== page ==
Ongoing outbreak of dengue serotype-3 in Solomon Islands, January to May 2013
Outbreak Investigation Report
Francisco Nogareda,a Cynthia Joshua,bc Alison Sio,b Matthew Shortus,c Tenneth Dalipanda,b Kara Durski,c Jennie Musto,c Elliot Puiahi,d Alfred Dofai,d John Aaskov,e Van Mai Cao-Lormeau,f Didier Musso,f Nick Dutta,c Juliet Fleischc and Eric Nillesa
a Emerging Diseases Surveillance and Response. Division of Pacific Technical Support, World Health Organization, Suva, Fiji.
b Ministry of Health and Medical Services, Honiara, Solomon Islands.
c WHO Solomon Islands Office, World Health Organization, Honiara, Solomon Islands.
d Medical Laboratory. National Referral Hospital. Honiara, Solomon Islands.
e WHO Collaborating Centre for Arbovirus Reference and Research, Queensland University of Technology, Brisbane, Australia.
f Unit of Emerging Infectious Diseases. Institut Louis Malardé, Papeete, French Polynesia.
Correspondence to Francisco Nogareda (e-mail: email@example.com).
To cite this article:
Nogareda F et al. Ongoing outbreak of dengue serotype-3 in Solomon Islands, January to May 2013. Western Pacific Surveillance and Response Journal, 2013, 4(3):28-32. doi:10.5365/wpsar.2013.4.2.013
Introduction: In January 2013, clinicians in Honiara, Solomon Islands noted several patients presenting with dengue-like illness. Serum from three cases tested positive for dengue by rapid diagnostic test. Subsequent increases in cases were reported, and the outbreak was confirmed as being dengue serotype-3 by further laboratory tests. This report describes the ongoing outbreak investigation, findings and response.
Methods: Enhanced dengue surveillance was implemented in the capital, Honiara, and in the provinces. This included training health staff on dengue case definitions, data collection and reporting. Vector surveillance was also conducted.
Results: From 3 January to 15 May 2013, 5254 cases of suspected dengue were reported (101.8 per 10 000 population), including 401 hospitalizations and six deaths. The median age of cases was 20 years (range zero to 90), and 86% were reported from Honiara. Both Aedes aegyti and Aedes albopictus were identified in Honiara. Outbreak response measures included clinical training seminars, vector control activities, implementation of diagnostic and case management protocols and a public communication campaign.
Discussion: This was the first large dengue outbreak documented in Solomon Islands. Factors that may have contributed to this outbreak include a largely susceptible population, the presence of a highly efficient dengue vector in Honiara, a high-density human population with numerous breeding sites and favourable weather conditions for mosquito proliferation. Although the number of cases has plateaued since 1 April, continued enhanced nationwide surveillance and response activities are necessary.
Solomon Islands is an archipelago located in the South Pacific comprising a double chain of 992 islands with a population of 515 870 in 2009. It is divided into nine provinces, and 80% of the population live in rural areas (Figure 1). The National Referral Hospital (NRH) is located in the capital city, Honiara. Syndromic surveillance is conducted at seven sentinel sites, four sites in Honiara and three in the provinces.
Figure 1. Location of dengue serotype-3 outbreak, Solomon Islands, January to May 2013
During the first week of January 2013, clinicians at NRH noted several patients presenting with dengue-like illness. Serum from three cases was positive for dengue virus (DENV) by rapid diagnostic test (RDT). Over subsequent weeks, increasing numbers of suspected and RDT-positive dengue cases were identified. On 6 March, dengue serotype-3 (DENV-3) was isolated from four patients. By 15 May, more than 5200 suspected cases had been identified. This report describes the ongoing outbreak investigation, findings and response.
During the last week of January 2013, enhanced dengue surveillance was implemented in Honiara and Guadalcanal Province health facilities and was progressively implemented in the remaining provincial hospitals over the subsequent six weeks. This comprised the training of clinical staff in case detection and notification, distribution of RDT to hospitals and the development and implementation of a database and protocol for collating and analysing the surveillance data. The dengue surveillance data were submitted weekly by health facilities to the National Surveillance and Response Unit of the Ministry of Health for analysis and dissemination.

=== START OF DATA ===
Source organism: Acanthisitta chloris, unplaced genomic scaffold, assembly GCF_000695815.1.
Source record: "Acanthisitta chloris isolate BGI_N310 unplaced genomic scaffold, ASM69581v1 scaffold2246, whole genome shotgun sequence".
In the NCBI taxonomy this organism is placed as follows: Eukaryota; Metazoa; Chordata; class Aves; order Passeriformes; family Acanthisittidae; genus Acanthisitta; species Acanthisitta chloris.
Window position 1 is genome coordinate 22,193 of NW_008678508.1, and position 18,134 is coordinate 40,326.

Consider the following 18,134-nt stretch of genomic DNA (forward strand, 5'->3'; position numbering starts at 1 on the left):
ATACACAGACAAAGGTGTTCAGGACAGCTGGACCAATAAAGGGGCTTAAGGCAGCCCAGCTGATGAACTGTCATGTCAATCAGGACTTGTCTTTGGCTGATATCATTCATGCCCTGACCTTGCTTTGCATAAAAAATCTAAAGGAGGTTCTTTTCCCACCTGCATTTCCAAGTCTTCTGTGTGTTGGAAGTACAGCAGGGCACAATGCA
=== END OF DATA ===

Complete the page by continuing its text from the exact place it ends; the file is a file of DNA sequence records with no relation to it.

A suspected case of dengue was defined as a patient with fever by clinical history or examination (≥ 38 °C); a negative malaria test (malaria RDT or microscopy parasite smear) plus two or more of the following symptoms: anorexia and nausea, rash, aches and pains (headache, eye pain, muscle ache or joint pain); a positive tourniquet test; leukopenia (< 4000/ml); or a dengue warning sign (abdominal pain or tenderness, persistent vomiting, mucosal bleeding, liver enlargement > 2 cm, clinical fluid accumulation, lethargy, restlessness, increase in haematocrit concurrent with rapid decrease of platelet count). Rates were calculated using the 2009 census data, which were aggregated by age (< 15, 15–24, 25–59 and 60+).
Serum was collected for RDT testing (Dengue Duo, Standard Diagnostics Inc., Kyonggi-do, Republic of Korea) from suspected cases that had warning signs or cases from areas with unknown, new or poorly characterized dengue transmission. The RDT was considered positive for dengue if it tested positive for non-structural protein 1 (NS1) and/or anti-DENV immunoglobulin M (IgM).1 Further testing by enzyme-linked immunosorbent assay (PanBIo Dengue IgM capture ELISA, Queensland, Australia) and cell culture was conducted by the World Health Organization (WHO) Collaborating Centre for Arbovirus Reference and Research in Brisbane, Australia and by reverse transcriptase polymerase chain reaction (RT–PCR) by the Institut Louis Malardé, French Polynesia.
The National Vectoborne Disease Control Programme conducted vector surveillance activities, including larval surveillance and aspiration of adult mosquitoes from February to late April across several Honiara suburbs. Adult vectors were collected using ad hoc indoor and outdoor human landing catches at peak biting times. The vector surveillance was implemented to establish the presence and distribution of dengue vectors in Honiara and other provincial capitals where dengue cases were being recorded, including Auki in Malaita Province and Gizo in Western Province.
Epidemiological and laboratory investigation
From 3 January to 15 May 2013, there were 5254 cases of suspected dengue reported (101.8 per 10 000 population). Approximately 9% of cases (n = 401) reported in Honiara were admitted to NRH. No data was available for hospitalization rates outside the capital. Six patients died (case fatality: 0.1%).